Carla: Yeah. So in the first consultation, I really try and highlight the fact that we do have so many options, but the skill is choosing the appropriate option at the appropriate time. And so whether it'll be keeping supplements to the minimum, or just making simple changes, not over overwhelming them. Giving someone a huge dietary handout is something that we're sometimes encouraged to do. But I know just from my experience in clinical practice, they probably never adopt anything out of it if it's too overwhelming. So really just working. If we're working our diet one meal at a time, how can we up-level the breakfast to be more appropriate?
And next time, we might want to talk about how to make some simple changes to get more movement into their day. And so I try and really try and chunk it down and just give them the bits that are most important. Then you have those patients that are really motivated and engaged, and they want to know more. And there's always more we can tell them, but I try and keep it on the simpler side. So then it's something that over time evolves to be a completely new-looking life, and perhaps something that's much healthier, not only for their oncology but also for their general well-being. Family usually makes those changes as well.
And so some patients that I've been working with upwards of 15 years, and looking at how we can improve things. And it's ever-changing, particularly if someone's had an extensive period of treatment like some of my metastatic patients who are on ongoing treatment, the type of things we have to do for their diet or the strategies that we have to continue to change and make so that they can continue on to be as healthy as possible while undergoing those long-term therapies mean that there's always something to learn.
Carla: Yeah. I think it's just really important to be mindful of the fact that patients do have so much they can do on this day when they get this terrible diagnosis and the weeks subsequent to that. But there's a lot of support available, and also a lot of research for that support. That's why I got into working in this space and supporting patients undergoing cancer because I was just so inspired by the amount of information that was there to say using particular herbs and nutrients were helpful and effective.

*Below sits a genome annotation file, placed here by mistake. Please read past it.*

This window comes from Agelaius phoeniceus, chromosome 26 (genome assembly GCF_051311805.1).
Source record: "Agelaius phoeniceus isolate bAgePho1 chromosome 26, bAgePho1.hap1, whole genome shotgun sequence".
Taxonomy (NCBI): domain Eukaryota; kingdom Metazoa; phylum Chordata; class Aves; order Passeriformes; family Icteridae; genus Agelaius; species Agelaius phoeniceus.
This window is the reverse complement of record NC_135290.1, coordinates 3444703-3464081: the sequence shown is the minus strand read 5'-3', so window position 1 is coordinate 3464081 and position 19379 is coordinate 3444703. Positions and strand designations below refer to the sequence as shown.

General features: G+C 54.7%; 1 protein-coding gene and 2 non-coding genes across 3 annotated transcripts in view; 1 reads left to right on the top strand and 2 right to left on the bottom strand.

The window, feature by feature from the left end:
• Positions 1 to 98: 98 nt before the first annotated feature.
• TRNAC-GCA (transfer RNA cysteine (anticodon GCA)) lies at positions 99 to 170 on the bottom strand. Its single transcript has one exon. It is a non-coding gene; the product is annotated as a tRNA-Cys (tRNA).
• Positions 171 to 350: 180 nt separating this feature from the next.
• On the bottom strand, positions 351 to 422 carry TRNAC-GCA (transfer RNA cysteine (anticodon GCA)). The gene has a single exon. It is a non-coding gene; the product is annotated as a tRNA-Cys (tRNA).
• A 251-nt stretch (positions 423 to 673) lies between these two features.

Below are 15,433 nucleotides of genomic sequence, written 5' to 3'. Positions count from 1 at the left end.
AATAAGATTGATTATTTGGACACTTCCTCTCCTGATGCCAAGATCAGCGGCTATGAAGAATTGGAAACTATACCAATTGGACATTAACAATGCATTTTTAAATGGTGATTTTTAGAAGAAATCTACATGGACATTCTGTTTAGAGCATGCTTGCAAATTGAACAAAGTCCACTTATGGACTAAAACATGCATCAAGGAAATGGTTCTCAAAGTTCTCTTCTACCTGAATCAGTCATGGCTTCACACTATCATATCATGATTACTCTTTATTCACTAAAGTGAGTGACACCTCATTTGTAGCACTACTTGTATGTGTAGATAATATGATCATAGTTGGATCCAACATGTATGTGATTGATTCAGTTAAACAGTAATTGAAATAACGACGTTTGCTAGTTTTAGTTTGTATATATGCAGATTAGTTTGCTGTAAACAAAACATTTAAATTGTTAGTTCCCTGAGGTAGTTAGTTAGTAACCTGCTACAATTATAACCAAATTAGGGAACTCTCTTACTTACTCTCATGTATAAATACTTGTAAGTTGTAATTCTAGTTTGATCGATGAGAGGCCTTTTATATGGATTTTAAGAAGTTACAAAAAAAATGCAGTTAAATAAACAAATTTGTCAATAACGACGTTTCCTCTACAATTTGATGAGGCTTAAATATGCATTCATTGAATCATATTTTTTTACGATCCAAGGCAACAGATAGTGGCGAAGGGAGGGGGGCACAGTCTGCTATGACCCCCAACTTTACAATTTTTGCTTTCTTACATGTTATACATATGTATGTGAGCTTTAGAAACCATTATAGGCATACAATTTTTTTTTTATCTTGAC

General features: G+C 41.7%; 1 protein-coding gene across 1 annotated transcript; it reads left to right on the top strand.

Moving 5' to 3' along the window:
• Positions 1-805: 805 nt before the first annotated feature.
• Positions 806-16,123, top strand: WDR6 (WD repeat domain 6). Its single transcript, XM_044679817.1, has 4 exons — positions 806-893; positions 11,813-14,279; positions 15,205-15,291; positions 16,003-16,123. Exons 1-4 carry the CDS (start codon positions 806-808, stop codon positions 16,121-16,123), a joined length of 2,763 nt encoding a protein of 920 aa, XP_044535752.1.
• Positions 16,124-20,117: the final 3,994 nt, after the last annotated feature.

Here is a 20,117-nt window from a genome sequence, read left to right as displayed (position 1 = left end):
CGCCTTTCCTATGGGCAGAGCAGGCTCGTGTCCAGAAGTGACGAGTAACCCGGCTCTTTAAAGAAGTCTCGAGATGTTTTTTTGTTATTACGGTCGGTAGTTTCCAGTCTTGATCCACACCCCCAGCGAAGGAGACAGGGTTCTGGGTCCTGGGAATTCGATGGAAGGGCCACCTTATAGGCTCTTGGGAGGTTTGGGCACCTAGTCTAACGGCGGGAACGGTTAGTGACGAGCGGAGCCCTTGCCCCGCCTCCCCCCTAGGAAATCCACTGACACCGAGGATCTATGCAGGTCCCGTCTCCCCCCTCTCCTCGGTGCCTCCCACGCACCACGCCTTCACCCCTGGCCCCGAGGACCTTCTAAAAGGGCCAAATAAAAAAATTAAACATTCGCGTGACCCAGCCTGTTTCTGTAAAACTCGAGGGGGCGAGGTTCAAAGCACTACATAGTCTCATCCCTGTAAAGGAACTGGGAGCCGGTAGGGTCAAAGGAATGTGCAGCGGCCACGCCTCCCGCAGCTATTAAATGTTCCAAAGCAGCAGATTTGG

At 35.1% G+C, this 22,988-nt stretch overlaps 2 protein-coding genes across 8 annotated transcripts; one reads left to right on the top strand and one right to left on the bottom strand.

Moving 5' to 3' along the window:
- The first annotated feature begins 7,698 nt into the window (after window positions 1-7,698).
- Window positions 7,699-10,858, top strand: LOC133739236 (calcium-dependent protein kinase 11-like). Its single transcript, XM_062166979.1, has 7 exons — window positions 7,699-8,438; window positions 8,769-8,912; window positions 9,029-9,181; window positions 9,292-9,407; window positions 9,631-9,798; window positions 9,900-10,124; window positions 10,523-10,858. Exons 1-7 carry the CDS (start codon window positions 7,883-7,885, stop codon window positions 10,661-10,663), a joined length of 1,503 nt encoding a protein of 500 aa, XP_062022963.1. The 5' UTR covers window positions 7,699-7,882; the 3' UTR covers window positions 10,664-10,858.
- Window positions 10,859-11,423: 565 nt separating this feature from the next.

And I think getting the right advice, taking your time not making rash changes, and also really looking at how we can support the patient, but also the carer. And there's a lot of research, one of my colleagues is doing up in Sydney on how we can support the carer, and ensuring that they don't end up having worse health in the long-term, which is what the data shows. And so I think it's just that there are lots of people like you and I, and other clinicians working in this area who are here to help and give the right advice. So walking into some of those retailers, as we mentioned, and grabbing something might seem simple, but I feel like there's a lot of better quality and actionable, and research evidence, and ways to go about it that might as well be more cost-effective in the long run and get better outcomes.
Michelle: Yeah. And Carla, thank you so much for being with us today. I love your idea of the toolbox. I think that's such a beautiful thing because sometimes complementary medicine can be overwhelming and just how much benefit and how much support it can have. So knowing that we've got a toolbox and really supporting patients to understand that we've got choices within lifestyle medicine and within complementary medicine. And there's so much opportunity for patients to improve their health. It's such a vital time in their lives. And the work that you're doing in this space is so important, and just so appreciate your passion, and I know that you're hugely appreciated by your community.
Carla: Thank you very much. Yes. I think it is an exciting time. And it's such a pleasure to work in this space. And yes, I'm very appreciative.
Michelle: So thank you everyone for listening today. And don't forget that you can find all the show notes, transcripts, and other resources that we discussed from today's episode on the FX Medicine website. I'm Dr. Michelle Woolhouse, and thanks for joining us. We'll see you next time.
About Carla Wrenn
Carla Wrenn is an Integrative Naturopath & Nutritionist. Completing a Bachelor of Health Science in 2001 and practicing for 21 years.
As a passionate learner Carla also completed postgraduate studies in Integrative Oncology, Autoimmune Diseases and Functional Medicine within Australia and the USA. Carla’s time is spent consulting in the area of complex and chronic diseases, especially Oncology.
Carla is the owner of Peninsula Herbal Dispensary & Naturopathic Clinic, where Carla works with 12 Naturopaths and a support team, who love providing Acute Care, Consultations and lifestyle retail offerings to their Mornington Peninsula community and beyond.
Carla is a passionate advocate for all we have to offer as Naturopathic and Complementary Medicine Practitioners. She values industry collaboration and has spent the last 6 years training over 1000 Practitioners in her course Vitae Mosaic – Naturopathic Functional Medicine and more recently in the areas of evidence based oncology support and Long COVID.
You can contact Carla and learn more at carlawrenn.com